Potential targets and applications of nanodrug targeting myeloid cells in osteosarcoma for the enhancement of immunotherapy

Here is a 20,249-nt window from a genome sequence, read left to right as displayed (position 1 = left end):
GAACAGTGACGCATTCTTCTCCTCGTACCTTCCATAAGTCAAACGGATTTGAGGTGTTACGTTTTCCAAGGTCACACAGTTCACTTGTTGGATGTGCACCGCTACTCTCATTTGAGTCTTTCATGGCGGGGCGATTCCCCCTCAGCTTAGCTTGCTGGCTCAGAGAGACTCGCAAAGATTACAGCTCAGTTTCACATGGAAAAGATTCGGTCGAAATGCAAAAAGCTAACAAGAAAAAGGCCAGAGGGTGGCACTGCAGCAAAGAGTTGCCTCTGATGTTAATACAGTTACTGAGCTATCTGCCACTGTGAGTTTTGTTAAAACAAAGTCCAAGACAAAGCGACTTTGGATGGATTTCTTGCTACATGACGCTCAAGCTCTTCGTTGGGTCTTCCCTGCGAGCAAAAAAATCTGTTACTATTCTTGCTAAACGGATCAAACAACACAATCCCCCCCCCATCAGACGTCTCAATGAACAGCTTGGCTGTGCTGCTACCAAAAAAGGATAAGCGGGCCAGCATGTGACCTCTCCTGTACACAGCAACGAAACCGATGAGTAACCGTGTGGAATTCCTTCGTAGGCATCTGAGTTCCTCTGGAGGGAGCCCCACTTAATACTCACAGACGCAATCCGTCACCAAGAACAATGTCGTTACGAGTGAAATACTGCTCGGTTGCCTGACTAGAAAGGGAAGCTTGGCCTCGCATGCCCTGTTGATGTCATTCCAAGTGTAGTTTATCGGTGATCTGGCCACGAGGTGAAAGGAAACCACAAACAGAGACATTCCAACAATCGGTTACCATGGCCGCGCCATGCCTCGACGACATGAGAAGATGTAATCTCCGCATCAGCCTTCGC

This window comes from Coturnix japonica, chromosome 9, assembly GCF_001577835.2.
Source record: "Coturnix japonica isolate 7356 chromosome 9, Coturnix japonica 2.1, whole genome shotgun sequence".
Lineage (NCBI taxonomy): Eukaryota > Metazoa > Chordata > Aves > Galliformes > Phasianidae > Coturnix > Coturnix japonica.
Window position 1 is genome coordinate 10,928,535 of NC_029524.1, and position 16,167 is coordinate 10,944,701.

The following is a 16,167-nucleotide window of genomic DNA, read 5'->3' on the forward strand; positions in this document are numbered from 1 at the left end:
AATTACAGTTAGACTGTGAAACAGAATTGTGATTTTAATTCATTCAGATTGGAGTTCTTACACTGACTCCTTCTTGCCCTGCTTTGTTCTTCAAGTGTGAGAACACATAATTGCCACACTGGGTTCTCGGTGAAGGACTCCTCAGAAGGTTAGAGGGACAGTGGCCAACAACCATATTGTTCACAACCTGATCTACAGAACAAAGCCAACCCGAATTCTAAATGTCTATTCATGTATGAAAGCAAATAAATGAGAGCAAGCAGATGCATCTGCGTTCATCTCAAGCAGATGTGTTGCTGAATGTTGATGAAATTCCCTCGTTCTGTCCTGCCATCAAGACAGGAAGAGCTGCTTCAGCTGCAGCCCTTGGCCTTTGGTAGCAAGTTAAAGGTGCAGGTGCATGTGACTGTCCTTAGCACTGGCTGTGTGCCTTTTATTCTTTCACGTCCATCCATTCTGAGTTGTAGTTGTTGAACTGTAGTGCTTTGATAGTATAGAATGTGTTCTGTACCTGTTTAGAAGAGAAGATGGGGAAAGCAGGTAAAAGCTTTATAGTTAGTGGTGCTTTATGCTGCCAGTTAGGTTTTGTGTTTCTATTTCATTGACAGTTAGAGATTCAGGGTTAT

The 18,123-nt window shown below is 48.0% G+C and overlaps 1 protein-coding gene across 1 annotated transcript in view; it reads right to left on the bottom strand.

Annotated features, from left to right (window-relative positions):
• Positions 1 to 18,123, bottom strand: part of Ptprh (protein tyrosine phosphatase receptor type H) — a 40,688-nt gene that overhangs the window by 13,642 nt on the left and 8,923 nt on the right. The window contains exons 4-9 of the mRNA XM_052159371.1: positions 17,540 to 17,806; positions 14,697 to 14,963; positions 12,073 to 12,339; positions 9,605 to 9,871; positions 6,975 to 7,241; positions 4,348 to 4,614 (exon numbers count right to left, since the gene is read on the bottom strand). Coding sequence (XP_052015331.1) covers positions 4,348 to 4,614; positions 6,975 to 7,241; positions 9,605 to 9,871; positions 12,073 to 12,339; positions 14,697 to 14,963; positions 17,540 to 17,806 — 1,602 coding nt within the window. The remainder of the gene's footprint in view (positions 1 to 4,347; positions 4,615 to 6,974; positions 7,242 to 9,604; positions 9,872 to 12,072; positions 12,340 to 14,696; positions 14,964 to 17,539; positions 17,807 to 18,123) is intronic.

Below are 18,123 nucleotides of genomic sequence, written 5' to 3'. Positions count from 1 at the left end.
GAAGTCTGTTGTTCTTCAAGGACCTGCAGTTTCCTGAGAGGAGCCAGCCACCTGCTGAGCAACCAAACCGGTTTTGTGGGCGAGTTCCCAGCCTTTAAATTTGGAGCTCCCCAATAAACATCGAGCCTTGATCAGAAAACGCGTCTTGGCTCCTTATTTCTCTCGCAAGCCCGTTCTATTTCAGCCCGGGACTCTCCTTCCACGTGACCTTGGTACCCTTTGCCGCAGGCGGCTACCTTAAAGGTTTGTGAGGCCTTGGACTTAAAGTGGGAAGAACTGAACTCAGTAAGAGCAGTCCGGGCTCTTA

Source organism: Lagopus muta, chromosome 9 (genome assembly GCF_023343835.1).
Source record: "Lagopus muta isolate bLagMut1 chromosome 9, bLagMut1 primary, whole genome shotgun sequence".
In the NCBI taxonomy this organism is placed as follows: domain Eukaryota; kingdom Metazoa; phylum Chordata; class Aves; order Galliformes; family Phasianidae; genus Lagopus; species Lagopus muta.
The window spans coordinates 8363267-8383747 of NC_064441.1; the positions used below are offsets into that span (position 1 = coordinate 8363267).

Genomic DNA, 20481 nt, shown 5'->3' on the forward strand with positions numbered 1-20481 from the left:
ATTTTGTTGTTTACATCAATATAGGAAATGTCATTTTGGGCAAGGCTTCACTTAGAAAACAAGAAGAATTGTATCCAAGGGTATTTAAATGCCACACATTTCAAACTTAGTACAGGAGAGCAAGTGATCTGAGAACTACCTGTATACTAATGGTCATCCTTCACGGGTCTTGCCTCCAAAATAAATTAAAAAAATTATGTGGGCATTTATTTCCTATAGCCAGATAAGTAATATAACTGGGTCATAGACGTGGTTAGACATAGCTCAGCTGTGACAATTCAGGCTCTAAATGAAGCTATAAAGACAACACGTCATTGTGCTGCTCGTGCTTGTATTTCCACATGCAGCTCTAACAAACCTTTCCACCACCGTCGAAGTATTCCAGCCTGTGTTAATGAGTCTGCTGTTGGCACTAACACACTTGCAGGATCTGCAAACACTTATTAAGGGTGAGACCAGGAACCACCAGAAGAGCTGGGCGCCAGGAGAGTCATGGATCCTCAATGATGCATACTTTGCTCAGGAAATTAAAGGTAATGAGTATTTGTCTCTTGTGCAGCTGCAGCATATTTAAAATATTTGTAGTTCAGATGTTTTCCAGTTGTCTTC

Targeted immunotherapies have emerged as a transformative approach in cancer treatment, offering enhanced specificity to tumor cells, and minimizing damage to healthy tissues. The targeted treatment of the tumor immune system has become clinically applicable, demonstrating significant anti-tumor activity in both early and late-stage malignancies, subsequently enhancing long-term survival rates. The most frequent and significant targeted therapies for the tumor immune system are executed through the utilization of checkpoint inhibitor antibodies and chimeric antigen receptor T cell treatment. However, when using immunotherapeutic drugs or combined treatments for solid tumors like osteosarcoma, challenges arise due to limited efficacy or the induction of severe cytotoxicity. Utilizing nanoparticle drug delivery systems to target tumor-associated macrophages and bone marrow-derived suppressor cells is a promising and attractive immunotherapeutic approach. This is because these bone marrow cells often exert immunosuppressive effects in the tumor microenvironment, promoting tumor progression, metastasis, and the development of drug resistance. Moreover, given the propensity of myeloid cells to engulf nanoparticles and microparticles, they are logical therapeutic targets. Therefore, we have discussed the mechanisms of nanomedicine-based enhancement of immune therapy through targeting myeloid cells in osteosarcoma, and how the related therapeutic strategies well adapt to immunotherapy from perspectives such as promoting immunogenic cell death with nanoparticles, regulating the proportion of various cellular subgroups in tumor-associated macrophages, interaction with myeloid cell receptor ligands, activating immunostimulatory signaling pathways, altering myeloid cell epigenetics, and modulating the intensity of immunostimulation. We also explored the clinical implementations of immunotherapy grounded on nanomedicine.